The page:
In 1946 furniture plants in North Carolina (producing primarily
household furniture, mattresses, and bedsprings), with 28,300, em­
ployed 23 percent o f the southern group total. Virginia and Tennessee
ranked second and third in 1946 and with North Carolina comprised
nearly half of the furniture group.
Iron and steel products.— The iron and steel products group ac­
counted for about 5 percent of total manufacturing employment in
the South in 1939; the percentage rose to 7 in 1944 when wartime
expansions more than doubled such employment. After the war
ended, iron and steel plants retained approximately the same pro­
portion of workers as in the prewar period. The four States of Ala­
bama, Tennessee, Texas, and Kentucky had over three-fourths of the
regional total in the iron and steel group in 1946. Alabama ranked
first, with almost 42 percent of the total, in 1939; but by 1946 the
percentage had dropped to 34. In Texas, the number o f persons so
engaged more than doubled between 1939 and 1946, and the pro­
portion increased from 7.7 to 14.5 percent of the regional group.
Transportation equipment {except automobiles).— Employment in the
transportation-equipment group— primarily aircraft and shipbuilding
industries— amounted to only 1 percent of the total for manufacturing
in the South in 1939. Tremendous war expansion of these industries,
from 18,000 in 1939 to 468,000 in 1944, raised the proportion to 17
percent. B y 1946, the total had receded to less than 4 percent of
regional employment.
In the prewar period, Virginia had the only sizable transportationequipment group in the South, employing 9,700 or over half of such
workers in the region. B y 1944, the Virginia total had tripled, but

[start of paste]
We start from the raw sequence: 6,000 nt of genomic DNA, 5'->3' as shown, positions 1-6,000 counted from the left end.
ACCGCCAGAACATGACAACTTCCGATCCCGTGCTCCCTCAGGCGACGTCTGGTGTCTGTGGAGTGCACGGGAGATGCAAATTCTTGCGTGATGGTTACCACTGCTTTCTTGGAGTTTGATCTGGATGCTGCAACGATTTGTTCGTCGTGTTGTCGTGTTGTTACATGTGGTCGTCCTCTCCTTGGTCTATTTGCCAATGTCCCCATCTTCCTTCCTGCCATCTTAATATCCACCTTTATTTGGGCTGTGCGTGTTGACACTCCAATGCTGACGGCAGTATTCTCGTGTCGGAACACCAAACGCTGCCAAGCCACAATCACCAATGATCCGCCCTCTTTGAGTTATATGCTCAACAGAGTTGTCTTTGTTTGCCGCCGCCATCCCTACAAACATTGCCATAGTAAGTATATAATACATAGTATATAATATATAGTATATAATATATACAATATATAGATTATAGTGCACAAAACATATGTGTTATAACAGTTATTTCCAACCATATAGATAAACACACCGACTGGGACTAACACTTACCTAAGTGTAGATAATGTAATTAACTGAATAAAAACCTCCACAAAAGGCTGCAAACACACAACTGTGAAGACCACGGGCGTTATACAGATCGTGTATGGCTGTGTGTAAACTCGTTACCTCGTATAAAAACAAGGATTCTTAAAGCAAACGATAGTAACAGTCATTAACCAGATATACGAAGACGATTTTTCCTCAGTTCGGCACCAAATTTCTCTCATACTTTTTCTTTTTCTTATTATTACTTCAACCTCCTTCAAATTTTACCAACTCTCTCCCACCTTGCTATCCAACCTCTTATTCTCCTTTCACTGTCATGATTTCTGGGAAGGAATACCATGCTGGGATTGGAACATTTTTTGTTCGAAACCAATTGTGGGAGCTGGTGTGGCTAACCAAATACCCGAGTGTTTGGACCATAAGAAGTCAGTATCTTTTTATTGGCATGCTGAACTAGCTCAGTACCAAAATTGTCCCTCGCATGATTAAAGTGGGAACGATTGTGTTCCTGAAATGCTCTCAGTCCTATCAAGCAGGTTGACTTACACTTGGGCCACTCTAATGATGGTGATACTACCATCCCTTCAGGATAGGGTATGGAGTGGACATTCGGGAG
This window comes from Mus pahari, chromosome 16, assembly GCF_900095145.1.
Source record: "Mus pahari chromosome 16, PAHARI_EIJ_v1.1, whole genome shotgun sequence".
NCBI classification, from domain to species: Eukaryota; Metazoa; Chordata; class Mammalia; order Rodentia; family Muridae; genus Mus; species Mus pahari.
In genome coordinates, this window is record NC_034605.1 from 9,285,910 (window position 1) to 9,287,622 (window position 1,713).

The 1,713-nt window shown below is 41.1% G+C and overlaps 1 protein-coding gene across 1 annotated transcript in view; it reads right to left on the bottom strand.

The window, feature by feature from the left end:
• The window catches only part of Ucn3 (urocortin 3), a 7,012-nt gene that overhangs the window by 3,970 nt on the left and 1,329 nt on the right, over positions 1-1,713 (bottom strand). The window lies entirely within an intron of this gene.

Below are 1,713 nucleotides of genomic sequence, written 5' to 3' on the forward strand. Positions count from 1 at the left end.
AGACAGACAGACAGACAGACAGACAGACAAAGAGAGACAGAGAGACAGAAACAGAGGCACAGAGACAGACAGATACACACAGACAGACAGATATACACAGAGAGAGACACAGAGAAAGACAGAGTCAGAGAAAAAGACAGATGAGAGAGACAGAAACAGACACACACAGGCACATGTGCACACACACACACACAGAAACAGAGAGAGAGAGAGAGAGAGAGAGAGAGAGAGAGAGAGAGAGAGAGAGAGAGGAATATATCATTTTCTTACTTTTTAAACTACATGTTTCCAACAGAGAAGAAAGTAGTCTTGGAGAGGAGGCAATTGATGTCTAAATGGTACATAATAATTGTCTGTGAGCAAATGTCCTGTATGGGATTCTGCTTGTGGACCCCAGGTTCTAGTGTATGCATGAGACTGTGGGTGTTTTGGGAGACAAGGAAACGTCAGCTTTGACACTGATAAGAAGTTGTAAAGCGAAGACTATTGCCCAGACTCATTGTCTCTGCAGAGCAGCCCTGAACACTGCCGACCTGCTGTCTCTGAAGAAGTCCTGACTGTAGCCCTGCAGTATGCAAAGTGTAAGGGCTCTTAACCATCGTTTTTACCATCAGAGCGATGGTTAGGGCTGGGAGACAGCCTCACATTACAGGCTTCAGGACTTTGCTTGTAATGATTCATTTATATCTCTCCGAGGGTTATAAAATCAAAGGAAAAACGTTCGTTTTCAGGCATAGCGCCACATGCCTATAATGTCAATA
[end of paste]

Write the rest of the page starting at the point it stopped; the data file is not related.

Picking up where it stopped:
because of the tremendous expansions in all but one of the Southern
States, Virginia ranked seventh, following Texas, Florida, Georgia,




EM PLO YM ENT IN MANUFACTURES

39

Louisiana, Alabama, and Oklahoma. But in 1946, only Texas— with
27 percent of the total in this group— outranked Virginia.

CONTINUED EMPLOYMENT EXPANSION
Continued expansion in southern manufacturing employment is
indicated by estimates for both September and October 1946. Be­
tween August and October 1946, 20,000 workers were added.
Florida, Virginia, and Alabama absorbed most of these workers by
adding about 5,000 or more each in this 2-month interval. Only 4 of
the 13 Southern States failed to share in the increase.




IY.— Income in the South 1
Variations in income among the States are due to differences in
the natural resources, capital equipment, and productive abilities of
the different populations. The possession of abundant capital and
natural wealth in relation to population usually constitutes a basis
for a high level of income and well-being. Where such resources
exist, the States can support adequate programs of public education,